There is in fact and in common understanding, a necessity of regarding a course of practice, as above characterized, in the light of a legal rule of interpreting a law; and there is a like necessity of considering it a constitutional rule of interpreting a constitution.
That there may be extraordinary and peculiar circumstances controlling the rule in both cases, may be admitted: but with such exceptions, the rule will force itself on the practical judgment of the most ardent theorist. He will find it impossible to adhere to, and act officially upon, his solitary opinions as to the meaning of the law or constitution, in opposition to a construction reduced to practice, during a reasonable period of time; more especially where no prospect existed of a change of construction by the public or its agents. And if a reasonable period of time, marked with the usual sanctions, would not bar the individual prerogative, there could be no limitation to its exercise, although the danger of error must increase with the increasing oblivion of explanatory circumstances, and with the continual changes in the import of words and phrases.
Let it then be left to the decision of every intelligent and candid judge, which, on the whole, is most to be relied on for the true and safe construction of a constitution, that which has the uniform sanction of successive legislative bodies through a period of years, and under the varied ascendency of parties; or that which depends upon the opinions of every new legislature, heated as it may be by the spirit of party, eager in the pursuit of some favourite object, or led astray by the eloquence and address of popular statesmen, themselves, perhaps, under the influence of the same misleading causes.
It was in conformity with the view here taken of the respect due to deliberate and reiterated precedents, that the Bank of the United States, though on the original question held to be unconstitutional, received the executive signature in the year 1817. The act originally establishing a bank had undergone ample discussions in its passage through the several branches of the government. It had been carried into execution throughout a period of twenty years with annual legislative recognitions; in one instance indeed, with a positive ramification of it into a new state; and with the entire acquiescence of all the local authorities, as well as of the nation at large, to all of which may be added, a decreasing prospect of any change in the public opinion adverse to the constitutionality of such an institution. A veto from the executive under these circumstances, with an admission of the expediency, and almost necessity of the measure, would have been a defiance of all the obligations derived from a course of precedents amounting to the requisite evidence of the national judgment and intention.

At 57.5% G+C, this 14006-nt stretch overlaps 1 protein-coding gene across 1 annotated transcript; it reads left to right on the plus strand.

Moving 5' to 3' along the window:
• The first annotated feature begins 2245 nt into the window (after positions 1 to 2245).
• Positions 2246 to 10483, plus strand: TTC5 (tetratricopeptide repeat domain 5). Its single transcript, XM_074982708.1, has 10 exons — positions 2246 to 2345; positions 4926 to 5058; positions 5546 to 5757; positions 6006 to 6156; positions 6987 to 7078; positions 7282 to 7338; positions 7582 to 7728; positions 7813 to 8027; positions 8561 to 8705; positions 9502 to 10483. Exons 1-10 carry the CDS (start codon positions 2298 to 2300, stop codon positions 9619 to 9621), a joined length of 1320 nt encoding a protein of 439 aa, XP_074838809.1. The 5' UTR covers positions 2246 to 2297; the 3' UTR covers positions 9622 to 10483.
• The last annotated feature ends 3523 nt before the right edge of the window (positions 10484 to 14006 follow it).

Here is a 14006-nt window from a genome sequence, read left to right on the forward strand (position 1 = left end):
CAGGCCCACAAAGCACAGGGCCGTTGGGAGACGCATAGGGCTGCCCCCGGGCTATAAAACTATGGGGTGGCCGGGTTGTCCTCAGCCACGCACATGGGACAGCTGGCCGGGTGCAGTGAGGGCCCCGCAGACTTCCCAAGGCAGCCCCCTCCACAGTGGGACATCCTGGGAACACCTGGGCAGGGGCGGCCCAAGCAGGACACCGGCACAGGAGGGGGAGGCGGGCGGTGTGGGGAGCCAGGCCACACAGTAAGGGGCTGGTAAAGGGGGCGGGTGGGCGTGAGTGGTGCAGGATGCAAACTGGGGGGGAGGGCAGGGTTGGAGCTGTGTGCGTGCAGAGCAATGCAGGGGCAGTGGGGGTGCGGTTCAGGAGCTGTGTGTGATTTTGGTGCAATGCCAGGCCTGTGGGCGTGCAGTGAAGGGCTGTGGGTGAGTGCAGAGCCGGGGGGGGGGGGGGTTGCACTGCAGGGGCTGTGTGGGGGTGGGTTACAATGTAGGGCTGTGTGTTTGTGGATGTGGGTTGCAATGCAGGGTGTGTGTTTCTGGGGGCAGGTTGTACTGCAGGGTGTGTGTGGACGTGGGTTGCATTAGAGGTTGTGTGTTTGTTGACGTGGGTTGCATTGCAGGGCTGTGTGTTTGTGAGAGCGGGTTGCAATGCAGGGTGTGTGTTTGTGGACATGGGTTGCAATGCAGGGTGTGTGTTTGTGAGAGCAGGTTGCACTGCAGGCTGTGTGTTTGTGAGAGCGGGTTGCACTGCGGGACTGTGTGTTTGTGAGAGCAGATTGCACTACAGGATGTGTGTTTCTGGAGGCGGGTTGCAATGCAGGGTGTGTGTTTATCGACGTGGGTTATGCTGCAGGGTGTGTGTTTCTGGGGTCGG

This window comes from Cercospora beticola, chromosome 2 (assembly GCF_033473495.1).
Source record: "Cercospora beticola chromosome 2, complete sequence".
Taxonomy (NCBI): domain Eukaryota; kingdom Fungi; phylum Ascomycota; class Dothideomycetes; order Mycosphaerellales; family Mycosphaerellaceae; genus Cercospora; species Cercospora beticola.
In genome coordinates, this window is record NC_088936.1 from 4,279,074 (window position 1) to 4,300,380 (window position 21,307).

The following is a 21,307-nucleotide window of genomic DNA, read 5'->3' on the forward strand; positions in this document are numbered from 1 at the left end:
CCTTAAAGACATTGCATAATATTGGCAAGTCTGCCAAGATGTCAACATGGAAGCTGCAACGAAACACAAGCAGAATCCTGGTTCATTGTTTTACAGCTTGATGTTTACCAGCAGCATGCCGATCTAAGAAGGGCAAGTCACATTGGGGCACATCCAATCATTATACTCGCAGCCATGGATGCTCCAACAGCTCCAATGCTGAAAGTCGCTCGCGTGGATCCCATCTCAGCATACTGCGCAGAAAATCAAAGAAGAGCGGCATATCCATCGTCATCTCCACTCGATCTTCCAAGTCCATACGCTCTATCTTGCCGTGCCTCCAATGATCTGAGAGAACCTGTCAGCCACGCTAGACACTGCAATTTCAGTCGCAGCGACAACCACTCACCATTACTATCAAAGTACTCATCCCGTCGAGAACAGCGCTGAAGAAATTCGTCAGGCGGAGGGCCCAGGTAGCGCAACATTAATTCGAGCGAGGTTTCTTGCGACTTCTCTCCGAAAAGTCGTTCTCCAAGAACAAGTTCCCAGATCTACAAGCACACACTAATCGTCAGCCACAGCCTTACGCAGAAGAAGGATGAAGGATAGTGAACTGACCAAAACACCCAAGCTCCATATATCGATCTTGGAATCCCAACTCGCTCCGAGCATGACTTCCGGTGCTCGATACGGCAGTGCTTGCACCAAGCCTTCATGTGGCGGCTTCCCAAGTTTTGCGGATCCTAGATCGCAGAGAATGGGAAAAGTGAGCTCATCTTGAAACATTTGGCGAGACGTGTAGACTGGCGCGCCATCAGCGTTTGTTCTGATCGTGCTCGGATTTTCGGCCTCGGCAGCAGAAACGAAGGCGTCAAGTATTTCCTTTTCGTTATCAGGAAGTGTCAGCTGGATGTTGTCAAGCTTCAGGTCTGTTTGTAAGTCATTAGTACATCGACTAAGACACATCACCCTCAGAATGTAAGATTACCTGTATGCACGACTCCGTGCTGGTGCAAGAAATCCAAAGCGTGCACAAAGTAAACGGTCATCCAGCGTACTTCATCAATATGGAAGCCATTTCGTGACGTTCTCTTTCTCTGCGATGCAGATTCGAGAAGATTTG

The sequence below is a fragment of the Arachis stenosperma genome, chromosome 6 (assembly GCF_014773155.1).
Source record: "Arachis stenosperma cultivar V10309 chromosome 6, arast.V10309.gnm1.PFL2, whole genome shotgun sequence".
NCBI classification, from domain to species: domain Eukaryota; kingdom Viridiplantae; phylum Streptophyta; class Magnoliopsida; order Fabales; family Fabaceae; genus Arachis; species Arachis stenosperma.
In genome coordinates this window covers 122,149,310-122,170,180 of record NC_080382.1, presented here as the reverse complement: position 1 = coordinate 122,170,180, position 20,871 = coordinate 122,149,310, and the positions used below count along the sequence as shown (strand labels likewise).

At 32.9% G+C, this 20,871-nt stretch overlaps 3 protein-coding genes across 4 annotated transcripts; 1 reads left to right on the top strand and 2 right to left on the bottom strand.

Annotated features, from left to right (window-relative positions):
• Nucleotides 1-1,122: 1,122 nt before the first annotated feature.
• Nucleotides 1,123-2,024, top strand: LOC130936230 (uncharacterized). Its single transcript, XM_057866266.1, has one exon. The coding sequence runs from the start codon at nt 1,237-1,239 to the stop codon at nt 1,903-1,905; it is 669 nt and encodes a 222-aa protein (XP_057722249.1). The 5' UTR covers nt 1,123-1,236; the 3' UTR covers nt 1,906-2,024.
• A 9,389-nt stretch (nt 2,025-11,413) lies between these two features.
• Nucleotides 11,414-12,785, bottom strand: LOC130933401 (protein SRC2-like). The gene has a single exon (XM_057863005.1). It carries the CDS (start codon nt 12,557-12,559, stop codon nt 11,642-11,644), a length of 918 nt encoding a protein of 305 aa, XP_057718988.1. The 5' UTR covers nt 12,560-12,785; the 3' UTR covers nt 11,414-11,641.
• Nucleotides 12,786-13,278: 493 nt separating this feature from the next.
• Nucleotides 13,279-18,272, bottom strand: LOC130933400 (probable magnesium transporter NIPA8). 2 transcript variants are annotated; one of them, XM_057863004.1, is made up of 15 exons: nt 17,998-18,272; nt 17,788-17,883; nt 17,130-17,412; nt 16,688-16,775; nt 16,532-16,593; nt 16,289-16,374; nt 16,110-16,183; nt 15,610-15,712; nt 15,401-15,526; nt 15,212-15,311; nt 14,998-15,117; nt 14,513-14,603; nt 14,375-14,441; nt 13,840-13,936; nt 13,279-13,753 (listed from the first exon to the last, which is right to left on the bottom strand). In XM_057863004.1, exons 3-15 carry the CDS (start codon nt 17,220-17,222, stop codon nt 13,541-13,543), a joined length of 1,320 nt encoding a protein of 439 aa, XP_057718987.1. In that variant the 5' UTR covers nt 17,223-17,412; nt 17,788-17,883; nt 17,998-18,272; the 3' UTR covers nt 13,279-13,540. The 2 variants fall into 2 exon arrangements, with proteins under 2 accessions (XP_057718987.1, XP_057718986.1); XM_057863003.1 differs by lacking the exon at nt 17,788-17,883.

It has been contended that the authority of precedents was in that case invalidated by the consideration, that they proved only a respect for the stipulated duration of the bank, with a toleration of it until the law should expire, and by the casting vote given in the Senate by the Vice-President in the year 1811, against a bill for establishing a national bank, the vote being expressly given on the ground of unconstitutionality. But if the law itself was unconstitutional, the stipulation was void, and could not be constitutionally fulfilled or tolerated. And as to the negative of the Senate by the casting vote of the presiding officer, it is a fact well understood at the time, that it resulted not from an equality of opinions in that assembly on the power of Congress to establish a bank, but from a junction of those who admitted the power, but disapproved the plan, with those who denied the power. On a simple question of constitutionality, there was a decided majority in favour of it.
Mrs. Madison joins me in hoping that you will not fail to make the intended visit to Virginia, which promises us the pleasure of welcoming you to our domicile, and in a sincere return of all the good wishes you kindly express for us.